EP Vantage Interview - Seek and Pernix offer up new cough drug

Just three months after forming a joint venture to develop the cough medication theobromine, Pernix Therapeutics and Seek have announced they will be auctioning off the rights to the cocoa-derived product. Manfred Scheske, the joint venture’s chief executive, says the speed with which the tie-up decided to hoist the for-sale sign reflects potential buyers’ desire to have greater control over late-stage development.

Mr Scheske tell EP Vantagethere has already been a high level of interest and a deal for the anti-tussive could be struck by mid-year, with specialists in the primary-care and over-the-counter market for cough and cold medications likely acquirers. The first-in-class candidate presents a unique opportunity – a non-opioid, non-codeine medication that has successfully completed trials and regulatory review in South Korea – and as such the partners hope bidding will be furious.

Switch potential

The news was taken positively by Pernix investors, who pushed shares up 16% yesterday to $11.55, close to record highs since listing on the AMEX exchange a year ago.

Whilst the partners have been readying a European phase III trial to begin later this year, potential buyers have been eager to have some say over trial design. Thus Seek and Pernix have decided to test the waters with an auction before the trial can begin.

Trial design will be key for marketing as the product for persistent cough tries to break into a competitive space. As such, suitors will want to make sure the trial is designed to demonstrate theobromine’s unique properties in a tough over-the-counter market.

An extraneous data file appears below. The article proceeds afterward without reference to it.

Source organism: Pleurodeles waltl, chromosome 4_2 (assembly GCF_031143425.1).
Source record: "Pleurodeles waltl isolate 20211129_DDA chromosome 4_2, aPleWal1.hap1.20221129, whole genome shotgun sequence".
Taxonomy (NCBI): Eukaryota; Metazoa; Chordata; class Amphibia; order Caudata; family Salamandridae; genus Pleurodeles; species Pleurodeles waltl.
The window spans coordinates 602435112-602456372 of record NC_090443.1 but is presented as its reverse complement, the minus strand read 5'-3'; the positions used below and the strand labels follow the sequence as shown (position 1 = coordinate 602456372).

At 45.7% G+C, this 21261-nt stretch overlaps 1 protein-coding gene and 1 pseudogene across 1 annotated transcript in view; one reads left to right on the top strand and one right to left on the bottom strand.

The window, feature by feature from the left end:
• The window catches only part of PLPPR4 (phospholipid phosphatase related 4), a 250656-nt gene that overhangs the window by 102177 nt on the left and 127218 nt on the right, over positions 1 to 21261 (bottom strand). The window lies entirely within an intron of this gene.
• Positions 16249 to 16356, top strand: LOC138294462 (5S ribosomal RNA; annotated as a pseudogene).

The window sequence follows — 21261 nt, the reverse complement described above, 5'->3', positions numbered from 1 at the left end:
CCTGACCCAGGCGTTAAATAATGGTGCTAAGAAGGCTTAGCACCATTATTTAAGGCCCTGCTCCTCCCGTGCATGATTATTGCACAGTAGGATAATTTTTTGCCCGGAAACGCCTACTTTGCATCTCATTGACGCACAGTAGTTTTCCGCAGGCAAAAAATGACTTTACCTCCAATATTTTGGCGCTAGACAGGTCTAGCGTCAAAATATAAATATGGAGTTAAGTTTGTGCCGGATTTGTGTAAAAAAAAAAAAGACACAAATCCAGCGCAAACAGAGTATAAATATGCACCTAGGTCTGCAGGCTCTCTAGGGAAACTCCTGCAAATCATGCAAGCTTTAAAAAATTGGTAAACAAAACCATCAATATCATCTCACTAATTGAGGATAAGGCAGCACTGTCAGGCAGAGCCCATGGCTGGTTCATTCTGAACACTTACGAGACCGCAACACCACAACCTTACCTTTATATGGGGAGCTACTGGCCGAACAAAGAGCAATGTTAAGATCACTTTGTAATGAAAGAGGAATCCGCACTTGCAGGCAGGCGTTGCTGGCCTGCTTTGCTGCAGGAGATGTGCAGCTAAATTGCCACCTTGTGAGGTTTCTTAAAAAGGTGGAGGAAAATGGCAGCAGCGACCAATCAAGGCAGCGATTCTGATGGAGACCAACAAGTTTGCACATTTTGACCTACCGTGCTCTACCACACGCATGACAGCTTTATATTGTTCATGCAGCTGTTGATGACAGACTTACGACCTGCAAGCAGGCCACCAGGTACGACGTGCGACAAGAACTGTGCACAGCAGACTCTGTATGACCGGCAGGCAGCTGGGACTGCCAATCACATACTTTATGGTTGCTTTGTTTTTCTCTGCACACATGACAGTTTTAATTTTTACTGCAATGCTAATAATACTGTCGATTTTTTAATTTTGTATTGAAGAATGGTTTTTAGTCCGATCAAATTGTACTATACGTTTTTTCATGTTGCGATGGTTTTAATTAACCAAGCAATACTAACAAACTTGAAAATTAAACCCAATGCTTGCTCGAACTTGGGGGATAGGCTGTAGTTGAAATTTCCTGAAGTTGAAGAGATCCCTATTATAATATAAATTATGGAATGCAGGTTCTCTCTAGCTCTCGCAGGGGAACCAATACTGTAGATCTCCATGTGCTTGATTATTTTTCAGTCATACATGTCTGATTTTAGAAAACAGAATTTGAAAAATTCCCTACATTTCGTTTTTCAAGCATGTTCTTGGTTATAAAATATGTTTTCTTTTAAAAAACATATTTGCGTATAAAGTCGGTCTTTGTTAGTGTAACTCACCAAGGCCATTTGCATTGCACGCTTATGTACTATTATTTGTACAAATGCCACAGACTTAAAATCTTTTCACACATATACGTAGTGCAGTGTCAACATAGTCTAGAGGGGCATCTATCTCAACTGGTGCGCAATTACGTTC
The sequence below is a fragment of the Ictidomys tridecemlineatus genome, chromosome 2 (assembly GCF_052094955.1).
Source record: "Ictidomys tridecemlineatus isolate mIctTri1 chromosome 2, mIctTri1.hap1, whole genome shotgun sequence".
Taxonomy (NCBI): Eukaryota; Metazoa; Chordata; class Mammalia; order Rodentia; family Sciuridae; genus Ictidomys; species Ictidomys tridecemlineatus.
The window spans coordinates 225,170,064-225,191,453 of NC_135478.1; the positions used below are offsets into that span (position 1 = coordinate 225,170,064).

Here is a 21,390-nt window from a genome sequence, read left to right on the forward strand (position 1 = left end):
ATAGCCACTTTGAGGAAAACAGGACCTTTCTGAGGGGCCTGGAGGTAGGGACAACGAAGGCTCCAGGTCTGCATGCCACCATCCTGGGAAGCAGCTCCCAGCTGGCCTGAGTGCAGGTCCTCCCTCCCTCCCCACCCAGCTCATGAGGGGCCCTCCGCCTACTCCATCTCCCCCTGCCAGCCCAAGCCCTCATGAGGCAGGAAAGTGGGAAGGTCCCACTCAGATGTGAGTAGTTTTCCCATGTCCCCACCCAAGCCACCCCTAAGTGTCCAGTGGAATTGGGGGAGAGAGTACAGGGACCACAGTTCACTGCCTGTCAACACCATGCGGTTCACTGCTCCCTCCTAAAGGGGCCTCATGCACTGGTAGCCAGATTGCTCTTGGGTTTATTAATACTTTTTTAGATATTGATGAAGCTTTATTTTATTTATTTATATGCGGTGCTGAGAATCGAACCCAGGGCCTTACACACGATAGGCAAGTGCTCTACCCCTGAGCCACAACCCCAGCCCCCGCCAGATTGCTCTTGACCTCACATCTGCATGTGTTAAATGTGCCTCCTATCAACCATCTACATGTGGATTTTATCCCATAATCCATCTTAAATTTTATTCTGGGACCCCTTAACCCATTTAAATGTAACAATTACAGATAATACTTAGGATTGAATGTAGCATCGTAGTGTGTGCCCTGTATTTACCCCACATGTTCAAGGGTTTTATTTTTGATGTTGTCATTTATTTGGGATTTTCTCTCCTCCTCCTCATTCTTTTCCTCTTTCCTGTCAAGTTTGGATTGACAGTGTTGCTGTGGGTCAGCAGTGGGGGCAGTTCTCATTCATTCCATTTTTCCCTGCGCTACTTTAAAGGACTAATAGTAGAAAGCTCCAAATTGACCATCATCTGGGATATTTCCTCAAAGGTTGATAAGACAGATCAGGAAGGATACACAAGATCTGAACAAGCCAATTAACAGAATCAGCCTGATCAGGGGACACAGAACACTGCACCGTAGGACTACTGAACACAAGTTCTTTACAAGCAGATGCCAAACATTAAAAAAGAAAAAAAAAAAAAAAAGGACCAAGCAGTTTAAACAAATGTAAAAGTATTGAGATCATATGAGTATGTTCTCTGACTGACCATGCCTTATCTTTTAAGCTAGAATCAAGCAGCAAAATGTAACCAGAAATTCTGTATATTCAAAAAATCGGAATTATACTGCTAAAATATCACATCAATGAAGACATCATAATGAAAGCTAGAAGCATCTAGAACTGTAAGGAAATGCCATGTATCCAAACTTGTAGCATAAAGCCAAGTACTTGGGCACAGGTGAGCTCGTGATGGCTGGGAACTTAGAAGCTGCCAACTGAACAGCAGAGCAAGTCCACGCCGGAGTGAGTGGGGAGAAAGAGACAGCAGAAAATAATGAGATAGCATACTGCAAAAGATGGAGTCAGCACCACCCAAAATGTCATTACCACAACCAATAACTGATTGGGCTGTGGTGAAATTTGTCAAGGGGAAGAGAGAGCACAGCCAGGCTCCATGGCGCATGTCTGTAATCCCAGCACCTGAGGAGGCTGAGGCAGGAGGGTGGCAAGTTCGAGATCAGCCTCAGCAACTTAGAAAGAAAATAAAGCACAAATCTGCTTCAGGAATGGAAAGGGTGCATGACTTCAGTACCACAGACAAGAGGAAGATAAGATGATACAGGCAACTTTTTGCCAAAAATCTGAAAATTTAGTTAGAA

The potential lies at the primary care level and in the ability to switch patients from those higher-risk opioid and codeine products to theobromine, which suppresses persistent cough by blocking inappropriate firing of the vagus nerve. And it is well-timed, Mr Scheske says: The FDA earlier this month ordered the withdrawal of dozens of unapproved prescription cough, cold and allergy medications.

“OTC is not a market that calls for innovation,” Mr Scheske says. “Innovation at the OTC level is a switch. This might be an OTC switch opportunity of a global scale that this industry hasn’t seen in a long time.”


Theobromine is already marketed as AnyCough by Ahngook in South Korea. Texas-based Pernix and London-based Seek had separately purchased rights covering the rest of the world, with the former in the US and the latter covering all other regions outside Korea. The one-off decision to pair up was intended to consolidate the global value of the product, Mr Sheske says.

As an already marketed product, he believes that theobromine is inherently less risky as a business - it has phase III trials supporting it already and the Korean company is collecting post-marketing data to validate the trial findings.

Mr Sheske would not identify likely bidders, but says global players who are “consolidators” of products and brands in the OTC space will be involved in the process. The joint venture can refuse to sell if offers are insufficient, and will consider licensing offers as well as outright sales.

OTC changes

The auction comes as Mr Scheske sees likely shifts in the over-the-counter market, with consolidators taking a greater and greater share of a fragmented market. The deal yesterday between Teva and Procter & Gamble was a sign of such consolidation; the Israeli company will tap P&G's strengths in supermarkets, while providing P&G with greater access to pharmacies.

Thus the landscape will likely be changing for companies without a big market share, he says. “This market will consolidate over the next decade. Every company will have to decide if they want to be a donor or they want to be a taker and if they don’t decide the market will decide for them.”

As such, as an OTC product theobromine has its best chance to shine in the hands of a global specialist.

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